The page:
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6 resident care pitfalls for SNFs

July 28, 2015
by Megan Combs, Associate Editor
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Avoiding a few common resident care pitfalls can help nursing home administrators and caregivers provide better care and customer service, according to a Justice in Aging webinar titled "20 Common nursing home problems and how to resolve them." What's your facility's strategy on these six care-related issues?

  1. Getting familes involved in the care plan:  Many families and residents fail to take care planning seriously because they think the nursing staff will make all the care decisions. Make sure the families and/or residents attend all the care planning meetings and are involved in decision-making process.
  2. Encouraging residents' rights to choose: Residents think their preferences are disregarded because there aren't enough staff, or rules are rules. The Nursing Home Reform Law requires a skilled nursing facility (SNF) to make reasonable adjustments based on resident preference. Give residents the chance to choose which activities they want to attend or adjust nursing schedules to allow residents to wake up when they want.
  3. Arguing over care services: Residents often feel the need to hire private-duty aides because the home is failing to provide necessary services. By law, a SNF is required to provide all necessary care. If the SNF continues to refuse to provide the necessary care, family members can request a state inspection.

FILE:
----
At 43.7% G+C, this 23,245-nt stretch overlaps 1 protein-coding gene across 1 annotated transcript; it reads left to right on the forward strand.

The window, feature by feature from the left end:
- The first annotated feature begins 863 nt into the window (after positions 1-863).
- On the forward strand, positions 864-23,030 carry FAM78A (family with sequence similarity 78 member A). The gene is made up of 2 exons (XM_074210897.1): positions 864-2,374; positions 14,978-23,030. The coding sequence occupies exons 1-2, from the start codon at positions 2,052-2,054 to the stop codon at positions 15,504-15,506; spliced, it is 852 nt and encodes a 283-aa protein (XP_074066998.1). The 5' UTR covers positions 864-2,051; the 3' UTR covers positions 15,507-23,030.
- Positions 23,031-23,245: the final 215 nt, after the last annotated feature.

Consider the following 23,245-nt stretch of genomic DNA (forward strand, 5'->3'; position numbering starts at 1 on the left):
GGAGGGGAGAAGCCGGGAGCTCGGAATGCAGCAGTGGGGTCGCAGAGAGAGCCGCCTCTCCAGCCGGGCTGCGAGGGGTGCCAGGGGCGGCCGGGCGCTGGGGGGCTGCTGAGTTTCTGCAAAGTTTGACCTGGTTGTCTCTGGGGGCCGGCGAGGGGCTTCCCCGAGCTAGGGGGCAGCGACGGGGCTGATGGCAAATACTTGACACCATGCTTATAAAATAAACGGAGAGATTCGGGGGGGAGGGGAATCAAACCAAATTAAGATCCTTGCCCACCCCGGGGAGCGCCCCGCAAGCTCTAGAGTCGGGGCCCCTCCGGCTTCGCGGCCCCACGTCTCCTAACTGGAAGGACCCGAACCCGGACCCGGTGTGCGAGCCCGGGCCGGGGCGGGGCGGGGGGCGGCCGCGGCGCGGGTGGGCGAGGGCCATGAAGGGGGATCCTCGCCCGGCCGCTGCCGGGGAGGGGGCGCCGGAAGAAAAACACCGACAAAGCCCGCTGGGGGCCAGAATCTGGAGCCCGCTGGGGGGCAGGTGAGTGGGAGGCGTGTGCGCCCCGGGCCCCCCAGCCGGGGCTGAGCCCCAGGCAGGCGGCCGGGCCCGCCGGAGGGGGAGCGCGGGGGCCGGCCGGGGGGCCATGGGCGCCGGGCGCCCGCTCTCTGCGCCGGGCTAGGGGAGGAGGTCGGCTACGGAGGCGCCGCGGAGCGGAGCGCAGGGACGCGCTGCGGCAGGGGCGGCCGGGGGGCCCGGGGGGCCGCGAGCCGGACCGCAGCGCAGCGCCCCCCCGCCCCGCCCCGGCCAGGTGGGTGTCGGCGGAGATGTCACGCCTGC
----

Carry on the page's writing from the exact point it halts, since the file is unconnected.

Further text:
4. Restraining the urge to restrain: SNFs have an improper use of physical restraints. Some families are told their father is tied to a wheelchair to prevent him from falling out, but the fact is that SNFs are not allowed to use restraints for convenience or as a form of discipline. Instead of restraints, Justice in Aging suggests adjusting staffing levels or installing electronic monitoring.
  5. Rethinking behavior-modifying drugs: Medication for behaviors can only be used when the behavior is caused by a diagnosed illness. When deciding whether to use a behavior-modifying drug, consider whether the medication will benefit the resident in any way and be sure to document the reasons for use. If the medication is used more as a convenience to the staff, it shouldn't be used.
  6. Relying on feeding tubes: In most cases, a feeding tube should be used as a last resort. Laws regulate the care delivered to residents with feeding tubes, including requiring that aides or nurses will assist a resident to maintain the ability to eat. Discuss the resident's eating habits with the family to determine whether this is a procedure that should be used.

Read Justice in Aging's list of 20 common problems and how to solve them here.

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